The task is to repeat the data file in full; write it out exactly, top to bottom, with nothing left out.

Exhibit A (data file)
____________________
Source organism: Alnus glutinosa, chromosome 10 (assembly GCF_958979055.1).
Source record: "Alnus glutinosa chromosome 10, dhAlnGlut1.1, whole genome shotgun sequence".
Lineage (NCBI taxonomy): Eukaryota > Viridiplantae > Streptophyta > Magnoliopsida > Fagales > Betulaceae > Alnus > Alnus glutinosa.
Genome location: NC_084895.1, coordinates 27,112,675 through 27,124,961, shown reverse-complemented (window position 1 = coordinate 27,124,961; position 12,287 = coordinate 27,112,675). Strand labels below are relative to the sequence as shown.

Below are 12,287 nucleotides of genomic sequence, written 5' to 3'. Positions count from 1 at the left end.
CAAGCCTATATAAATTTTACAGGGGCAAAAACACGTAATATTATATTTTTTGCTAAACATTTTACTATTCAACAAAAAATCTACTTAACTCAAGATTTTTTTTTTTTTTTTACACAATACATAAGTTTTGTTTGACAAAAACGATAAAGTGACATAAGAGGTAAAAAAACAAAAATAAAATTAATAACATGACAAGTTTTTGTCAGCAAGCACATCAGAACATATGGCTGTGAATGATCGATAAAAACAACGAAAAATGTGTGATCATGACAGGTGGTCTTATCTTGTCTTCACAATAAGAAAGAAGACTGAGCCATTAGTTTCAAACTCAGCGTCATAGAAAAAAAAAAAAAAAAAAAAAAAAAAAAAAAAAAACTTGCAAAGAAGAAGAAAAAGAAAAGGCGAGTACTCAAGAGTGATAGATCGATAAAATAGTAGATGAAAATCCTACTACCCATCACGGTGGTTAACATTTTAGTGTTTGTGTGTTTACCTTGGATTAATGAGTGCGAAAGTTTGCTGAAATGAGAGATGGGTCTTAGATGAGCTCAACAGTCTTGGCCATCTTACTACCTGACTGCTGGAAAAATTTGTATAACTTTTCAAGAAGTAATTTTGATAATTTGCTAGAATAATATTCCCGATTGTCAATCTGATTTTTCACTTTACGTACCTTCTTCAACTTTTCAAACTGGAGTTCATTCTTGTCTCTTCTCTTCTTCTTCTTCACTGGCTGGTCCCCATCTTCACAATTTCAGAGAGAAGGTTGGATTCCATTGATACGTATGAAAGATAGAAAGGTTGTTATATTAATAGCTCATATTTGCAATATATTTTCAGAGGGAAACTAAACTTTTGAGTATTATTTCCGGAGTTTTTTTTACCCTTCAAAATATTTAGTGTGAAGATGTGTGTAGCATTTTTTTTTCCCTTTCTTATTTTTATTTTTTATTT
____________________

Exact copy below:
Source organism: Alnus glutinosa, chromosome 10 (assembly GCF_958979055.1).
Source record: "Alnus glutinosa chromosome 10, dhAlnGlut1.1, whole genome shotgun sequence".
Lineage (NCBI taxonomy): Eukaryota > Viridiplantae > Streptophyta > Magnoliopsida > Fagales > Betulaceae > Alnus > Alnus glutinosa.
Genome location: NC_084895.1, coordinates 27,112,675 through 27,124,961, shown reverse-complemented (window position 1 = coordinate 27,124,961; position 12,287 = coordinate 27,112,675). Strand labels below are relative to the sequence as shown.

Below are 12,287 nucleotides of genomic sequence, written 5' to 3'. Positions count from 1 at the left end.
CAAGCCTATATAAATTTTACAGGGGCAAAAACACGTAATATTATATTTTTTGCTAAACATTTTACTATTCAACAAAAAATCTACTTAACTCAAGATTTTTTTTTTTTTTTTACACAATACATAAGTTTTGTTTGACAAAAACGATAAAGTGACATAAGAGGTAAAAAAACAAAAATAAAATTAATAACATGACAAGTTTTTGTCAGCAAGCACATCAGAACATATGGCTGTGAATGATCGATAAAAACAACGAAAAATGTGTGATCATGACAGGTGGTCTTATCTTGTCTTCACAATAAGAAAGAAGACTGAGCCATTAGTTTCAAACTCAGCGTCATAGAAAAAAAAAAAAAAAAAAAAAAAAAAAAAAAAAAACTTGCAAAGAAGAAGAAAAAGAAAAGGCGAGTACTCAAGAGTGATAGATCGATAAAATAGTAGATGAAAATCCTACTACCCATCACGGTGGTTAACATTTTAGTGTTTGTGTGTTTACCTTGGATTAATGAGTGCGAAAGTTTGCTGAAATGAGAGATGGGTCTTAGATGAGCTCAACAGTCTTGGCCATCTTACTACCTGACTGCTGGAAAAATTTGTATAACTTTTCAAGAAGTAATTTTGATAATTTGCTAGAATAATATTCCCGATTGTCAATCTGATTTTTCACTTTACGTACCTTCTTCAACTTTTCAAACTGGAGTTCATTCTTGTCTCTTCTCTTCTTCTTCTTCACTGGCTGGTCCCCATCTTCACAATTTCAGAGAGAAGGTTGGATTCCATTGATACGTATGAAAGATAGAAAGGTTGTTATATTAATAGCTCATATTTGCAATATATTTTCAGAGGGAAACTAAACTTTTGAGTATTATTTCCGGAGTTTTTTTTACCCTTCAAAATATTTAGTGTGAAGATGTGTGTAGCATTTTTTTTTCCCTTTCTTATTTTTATTTTTTATTT